Scientology Daily Digest: Sunday, November 10, 2013

I think data hounds should pay close attention to the story on Mike Rinder’s blog about the Haifa org, which broke away from the cult en masse last year.  There are abundant stats on how well the org is doing.  I show below how these credible stats can be used to bracket estimates for the size of the cult worldwide, so this is a pretty significant discovery.

Tony’s blog post today featured a story about a relatively bizarre filing in the Luis Garcia case. Apparently, the cult is trying to get one of the plaintiff’s declarations thrown out because it is alleging facts that are inconsistent with the complaint. What makes this absolutely surreal is that the facts mentioned in the declaration are the ones that Scientology has alleged. So in other words, essentially, the cult of saying that Luis Garcia’s declaration is invalid because it repeats the church’s statements, which are true when the church says them but lies when Garcia repeats them.

‘When I use a word,’ Humpty Dumpty said, in rather a scornful tone, ‘it means just what I choose it to mean — neither more nor less.’

‘The question is,’ said Alice, ‘whether you can make words mean so many different things.’

One of the most personally relevant comments on Tony’s blog came from Bury_The_Nuts, who remembered something I wrote a long time ago and applied it in a confrontation with cult goons at Flag one night…  Her story about using “Capitalist Tech” to mess with the heads of the guards and get them to understand that “the tech” doesn’t work made my day.

Tony Ortega’s Blog

The cult filed a rather odd motion in the Luis Garcia case, attempting to strike a declaration by Luis Garcia himself, claiming that the facts in the declaration did not match the facts in the original complaint. Of course, the cult is rather conveniently forgetting that the declaration is repeating what the cult alleged were the facts. In other words, it is getting a little surreal in here. I would have to believe that Ted Babbitt, the Garcia’s attorney, could not believe his eyes when he read the motion.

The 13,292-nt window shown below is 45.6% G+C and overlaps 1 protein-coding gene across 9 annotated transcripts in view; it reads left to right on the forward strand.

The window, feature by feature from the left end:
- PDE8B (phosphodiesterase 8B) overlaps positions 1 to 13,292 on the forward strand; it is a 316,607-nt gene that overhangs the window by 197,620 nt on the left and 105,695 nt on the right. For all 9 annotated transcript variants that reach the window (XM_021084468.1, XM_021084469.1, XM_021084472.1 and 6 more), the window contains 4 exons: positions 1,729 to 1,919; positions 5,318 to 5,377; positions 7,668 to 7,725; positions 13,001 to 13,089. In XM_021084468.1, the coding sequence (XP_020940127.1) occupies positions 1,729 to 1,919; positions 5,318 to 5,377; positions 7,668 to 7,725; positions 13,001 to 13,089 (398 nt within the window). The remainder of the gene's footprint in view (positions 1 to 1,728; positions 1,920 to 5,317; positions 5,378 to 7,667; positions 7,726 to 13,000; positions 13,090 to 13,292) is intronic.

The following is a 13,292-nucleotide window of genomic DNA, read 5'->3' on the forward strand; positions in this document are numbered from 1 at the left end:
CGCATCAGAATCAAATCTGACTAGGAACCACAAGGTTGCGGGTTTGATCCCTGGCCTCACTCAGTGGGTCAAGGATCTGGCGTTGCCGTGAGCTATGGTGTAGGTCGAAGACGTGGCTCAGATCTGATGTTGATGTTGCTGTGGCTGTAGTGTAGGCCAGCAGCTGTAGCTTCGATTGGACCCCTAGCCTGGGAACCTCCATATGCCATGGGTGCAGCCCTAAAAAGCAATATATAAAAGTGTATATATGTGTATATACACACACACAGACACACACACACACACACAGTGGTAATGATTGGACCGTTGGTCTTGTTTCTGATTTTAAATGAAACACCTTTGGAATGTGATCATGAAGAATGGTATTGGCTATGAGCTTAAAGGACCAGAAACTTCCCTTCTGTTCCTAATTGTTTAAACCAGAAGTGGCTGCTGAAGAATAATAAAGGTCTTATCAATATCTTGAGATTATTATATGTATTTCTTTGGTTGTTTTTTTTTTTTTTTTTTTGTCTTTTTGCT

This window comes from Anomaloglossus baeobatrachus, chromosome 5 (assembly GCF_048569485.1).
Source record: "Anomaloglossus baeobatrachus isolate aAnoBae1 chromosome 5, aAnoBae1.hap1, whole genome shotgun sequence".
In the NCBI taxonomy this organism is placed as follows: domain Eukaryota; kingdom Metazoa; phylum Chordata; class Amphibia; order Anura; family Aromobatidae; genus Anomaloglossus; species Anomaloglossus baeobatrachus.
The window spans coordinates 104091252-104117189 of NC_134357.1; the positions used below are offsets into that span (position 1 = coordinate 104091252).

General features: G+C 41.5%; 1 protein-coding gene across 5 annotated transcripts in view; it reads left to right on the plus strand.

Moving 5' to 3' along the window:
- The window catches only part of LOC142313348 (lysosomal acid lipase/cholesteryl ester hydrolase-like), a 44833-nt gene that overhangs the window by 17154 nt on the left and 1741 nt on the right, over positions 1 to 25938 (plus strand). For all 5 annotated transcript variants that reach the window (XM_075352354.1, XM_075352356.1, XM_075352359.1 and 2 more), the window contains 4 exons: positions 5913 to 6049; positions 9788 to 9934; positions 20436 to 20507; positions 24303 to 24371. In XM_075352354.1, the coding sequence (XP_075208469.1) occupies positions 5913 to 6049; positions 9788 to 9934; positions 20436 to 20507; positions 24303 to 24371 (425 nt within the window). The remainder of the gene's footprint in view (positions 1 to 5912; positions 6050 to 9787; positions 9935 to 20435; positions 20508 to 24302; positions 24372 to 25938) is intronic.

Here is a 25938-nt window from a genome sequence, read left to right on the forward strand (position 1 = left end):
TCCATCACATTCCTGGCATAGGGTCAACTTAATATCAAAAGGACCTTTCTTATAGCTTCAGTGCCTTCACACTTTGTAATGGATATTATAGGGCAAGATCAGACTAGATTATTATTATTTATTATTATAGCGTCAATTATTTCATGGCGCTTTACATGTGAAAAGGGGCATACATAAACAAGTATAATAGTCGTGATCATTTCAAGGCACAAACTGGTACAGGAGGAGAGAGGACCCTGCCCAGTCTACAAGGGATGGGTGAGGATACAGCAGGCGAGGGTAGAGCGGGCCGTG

Scott Pilutik cleverly and vividly explains the absurdity of this filing in his comment.

Marc Headley wrote an eloquent letter to Mayor of Clearwater giving a great summary of how David Miscavage treats everyone, including the city. He is advising the mayor to toughen up and deal with this hemorrhoid on the body politic. I am not sure if this will have much effect, but it is certainly a great read.

In the interest of brevity, click here to see my detailed comment taking apart the craziness in the Sunday Funnies.

My take:  as I frequently point out, I am not a lawyer, so I do not see this legal battle through a lens that looks anything like the way a lawyer would see. I tend to see these things, surprisingly enough, as plays that explore good versus evil. Some of my thinking is informed by literary criticism and literary theory, and some by my skills in handicapping political campaigns and strategies.

That said, it sure feels to me like the tenor of this case has changed, and the momentum is back  The motion to dismiss filed by the cult on grounds of “diversity jurisdiction” certainly had the feel of an elegantly laid trap that, if successful, would make it significantly harder for the Garcia’s to prevail (even if it did not make it any more difficult, it certainly would make it more expensive). While Ted Babbitt prepared what felt like a competent enough response, it was a bit less confident in tone and some of the prior paperwork filed in the case.

But now, it appears that the cult is back to its usual program of bizarre legal machinations that swing for the fences but they come nowhere near actually hitting the ball. This latest tactic sounds even more ill-advised than the motion to disqualify counsel, which the cult soundly lost. It seems to me that if David Miscavage had a little more restraint, he would probably have a better chance on prevailing with the diversity jurisdiction motion. But the fact that he is driving his attorneys to file these obviously dilatory motions has a great chance of waving a big red flag in front of the judge. The judge will smell bogus legal tactics, and it would seem reasonable to guess that he will be very sympathetic to the Garcia’s attempts to conduct extensive discovery on the reality of the trusts that are at the heart of the motion to dismiss on diversity jurisdiction grounds.